October 29, 2009 at 12:11 PM
Hot links: A bunch of interesting stuff
A few stories caught my eye today:
This could have huge implications for college, high school and youth baseball: Hillerich & Bradsby Company (makers of Louisville Slugger bats) was found liable for the death of an American Legion player, and ordered to pay $792,000 to the family. Pitcher Brandon Patch died after getting hit in the head by a batted ball in a 2003 game. The jury ruled that Hillerich & Bradsby failed to warn users of the dangers of its aluminum bats.
Here is the statement from Hillerich & Bradsby that just arrived in my inbox:
This was an emotional case and we believe the jury responded to that and issued an emotional verdict.
Our company did nothing wrong. We made a bat in accordance with the rules. That bat was approved for play by baseball’s organizing and governing organizations. In fact, the jury found in our favor, that the bat was not defective.
However, the verdict that our company “failed to adequately warn of the dangers of the bat” has left us puzzled. It seems contradictory for the jury to say the bat is not defective but our company failed to warn that it could be dangerous. It appears to be an indictment of the entire sport of baseball. Anyone who has ever played the game, or any sport for that matter, understands there are risks inherent in baseball and the object is to use a bat, whether wood or aluminum, to hit the ball hard. Unfortunately, this verdict seems to be a statement on the society we live in today, that everything must have a warning label.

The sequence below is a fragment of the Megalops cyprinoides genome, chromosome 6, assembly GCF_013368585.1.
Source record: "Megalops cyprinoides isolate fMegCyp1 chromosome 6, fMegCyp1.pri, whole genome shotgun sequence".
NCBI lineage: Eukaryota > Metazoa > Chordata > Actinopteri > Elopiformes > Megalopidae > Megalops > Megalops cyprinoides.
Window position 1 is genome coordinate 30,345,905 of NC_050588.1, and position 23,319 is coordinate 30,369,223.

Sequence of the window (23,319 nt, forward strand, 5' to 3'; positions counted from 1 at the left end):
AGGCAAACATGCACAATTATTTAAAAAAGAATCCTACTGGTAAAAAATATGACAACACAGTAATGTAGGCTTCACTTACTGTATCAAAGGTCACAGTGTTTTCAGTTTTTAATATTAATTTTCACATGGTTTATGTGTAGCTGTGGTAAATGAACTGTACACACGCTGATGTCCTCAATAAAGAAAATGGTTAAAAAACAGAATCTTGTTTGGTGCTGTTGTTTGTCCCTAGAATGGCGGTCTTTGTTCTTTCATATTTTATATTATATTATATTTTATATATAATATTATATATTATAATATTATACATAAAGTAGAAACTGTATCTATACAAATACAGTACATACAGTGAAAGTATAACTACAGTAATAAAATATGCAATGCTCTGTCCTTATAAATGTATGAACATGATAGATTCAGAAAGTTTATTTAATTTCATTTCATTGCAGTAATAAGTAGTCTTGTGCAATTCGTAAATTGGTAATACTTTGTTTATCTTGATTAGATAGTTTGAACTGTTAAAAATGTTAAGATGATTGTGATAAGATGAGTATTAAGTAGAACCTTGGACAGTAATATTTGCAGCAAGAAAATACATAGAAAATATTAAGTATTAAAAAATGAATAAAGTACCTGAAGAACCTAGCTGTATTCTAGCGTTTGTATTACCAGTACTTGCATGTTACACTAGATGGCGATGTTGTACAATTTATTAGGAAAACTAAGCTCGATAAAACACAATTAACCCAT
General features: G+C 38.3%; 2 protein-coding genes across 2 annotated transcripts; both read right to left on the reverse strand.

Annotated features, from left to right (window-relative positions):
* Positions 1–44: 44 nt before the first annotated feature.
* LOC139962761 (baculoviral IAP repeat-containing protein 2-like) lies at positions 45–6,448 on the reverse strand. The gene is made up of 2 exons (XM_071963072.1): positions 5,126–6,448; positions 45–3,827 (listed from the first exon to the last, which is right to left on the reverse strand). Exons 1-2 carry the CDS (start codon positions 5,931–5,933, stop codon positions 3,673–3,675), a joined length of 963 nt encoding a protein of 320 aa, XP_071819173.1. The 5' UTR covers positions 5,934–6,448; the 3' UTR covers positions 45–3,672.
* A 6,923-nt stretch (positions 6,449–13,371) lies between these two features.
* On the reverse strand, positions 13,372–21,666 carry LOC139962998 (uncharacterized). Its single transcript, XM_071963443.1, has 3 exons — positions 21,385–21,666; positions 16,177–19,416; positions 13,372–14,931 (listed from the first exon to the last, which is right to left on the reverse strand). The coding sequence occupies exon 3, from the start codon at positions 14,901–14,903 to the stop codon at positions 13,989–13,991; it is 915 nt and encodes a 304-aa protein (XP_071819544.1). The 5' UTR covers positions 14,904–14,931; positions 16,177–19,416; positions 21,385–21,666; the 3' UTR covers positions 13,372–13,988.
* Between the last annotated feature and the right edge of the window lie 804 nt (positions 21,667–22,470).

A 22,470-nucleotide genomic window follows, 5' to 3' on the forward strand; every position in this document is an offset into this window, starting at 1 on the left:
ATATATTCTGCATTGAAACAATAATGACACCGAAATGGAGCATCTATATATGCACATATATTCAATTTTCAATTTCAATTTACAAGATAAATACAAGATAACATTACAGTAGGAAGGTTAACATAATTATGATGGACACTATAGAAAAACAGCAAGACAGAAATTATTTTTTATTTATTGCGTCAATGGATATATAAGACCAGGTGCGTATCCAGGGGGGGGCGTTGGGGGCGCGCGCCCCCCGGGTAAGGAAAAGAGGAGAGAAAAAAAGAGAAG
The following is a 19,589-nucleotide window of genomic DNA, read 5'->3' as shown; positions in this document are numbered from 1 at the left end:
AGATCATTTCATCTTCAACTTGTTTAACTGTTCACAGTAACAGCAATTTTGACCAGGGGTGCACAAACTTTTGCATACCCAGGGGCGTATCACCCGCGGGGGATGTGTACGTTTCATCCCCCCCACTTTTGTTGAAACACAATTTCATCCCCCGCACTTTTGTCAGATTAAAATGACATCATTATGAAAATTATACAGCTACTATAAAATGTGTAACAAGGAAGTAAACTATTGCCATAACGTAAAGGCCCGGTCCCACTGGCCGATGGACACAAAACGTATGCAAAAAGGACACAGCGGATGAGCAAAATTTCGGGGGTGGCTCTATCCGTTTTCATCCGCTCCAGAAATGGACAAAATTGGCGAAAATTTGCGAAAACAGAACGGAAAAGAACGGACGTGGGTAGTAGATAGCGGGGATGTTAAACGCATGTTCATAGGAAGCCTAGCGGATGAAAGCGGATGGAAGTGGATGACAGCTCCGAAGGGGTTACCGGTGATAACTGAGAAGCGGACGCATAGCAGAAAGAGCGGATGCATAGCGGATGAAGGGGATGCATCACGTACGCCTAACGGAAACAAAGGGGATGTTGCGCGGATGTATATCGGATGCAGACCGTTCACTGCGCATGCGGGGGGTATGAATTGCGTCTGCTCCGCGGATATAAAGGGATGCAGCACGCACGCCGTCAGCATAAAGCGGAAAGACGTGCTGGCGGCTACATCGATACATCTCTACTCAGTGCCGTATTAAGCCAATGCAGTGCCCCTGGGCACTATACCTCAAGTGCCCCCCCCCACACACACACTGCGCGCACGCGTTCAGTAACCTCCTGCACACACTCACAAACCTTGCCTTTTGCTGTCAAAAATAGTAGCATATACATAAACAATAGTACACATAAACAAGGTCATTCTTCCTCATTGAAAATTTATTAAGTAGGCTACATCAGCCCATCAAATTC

We sympathize with the Patch family over their loss, as we have since we first learned of this terrible accident. But we still believe this was an accident on a baseball field. Perhaps this will give the Patch family some closure. We hope that it does.
I have long worried about the safety issues of aluminum bats. Maybe it’s time for a renaissance of wood at all levels. Here’s a good discussion of this issue at Hardball Times.
This blog speculates that the Marlins will trade outfielder Jeremy Hermida, a former No. 1 pick, and lists the Mariners as a team with interest.
The McCourt divorce is turning into the juiciest story of the offseason, one that could greatly impact the Dodgers as they move forward. The latest: Jamie McCourt is ready to buy out Frank, and Frank accused Jamie of having an affair with her bodyguard.
The Rangers are interviewing candidates to replace departed batting coach extranordinaire Rudy Jaramillo (who was hired by the Cubs, joining Lou Piniella’s staff). Among the candidates in Texas: Gerald Perry, whom Jaramillo replaces in Chicago; Carney Lansford, Thad Bosley, former Rockies manager Clint Hurdle, and former Rangers outfielder Rusty Greer
Chip Hale was one of the seven people that interviewed for the Mariners’ managerial job that went to Don Wakamatsu. Now he has left his job as Diamondbacks third-base coach to assume the same position with the Mets. With Jerry Manuel’s job status tenuous, Hale could be interim manager material.
The story mentions that former Mariners manager Bob Melvin could be in line to become Manuel’s bench coach. Melvin unsuccessfully bid for both the Astros and Indians managerial openings. The Astros job went to Boston bench coach Brad Mills — another Mariners’ managerial candidate last year.
The Boston Globe details Aroldis Chapman’s visit with the Red Sox yesterday. Here’s my story about the Mariners’ interest, and their intent to set up a meeting with Chapman, a 21-year-old Cuban defector who is left-handed and has thrown 102 mph.
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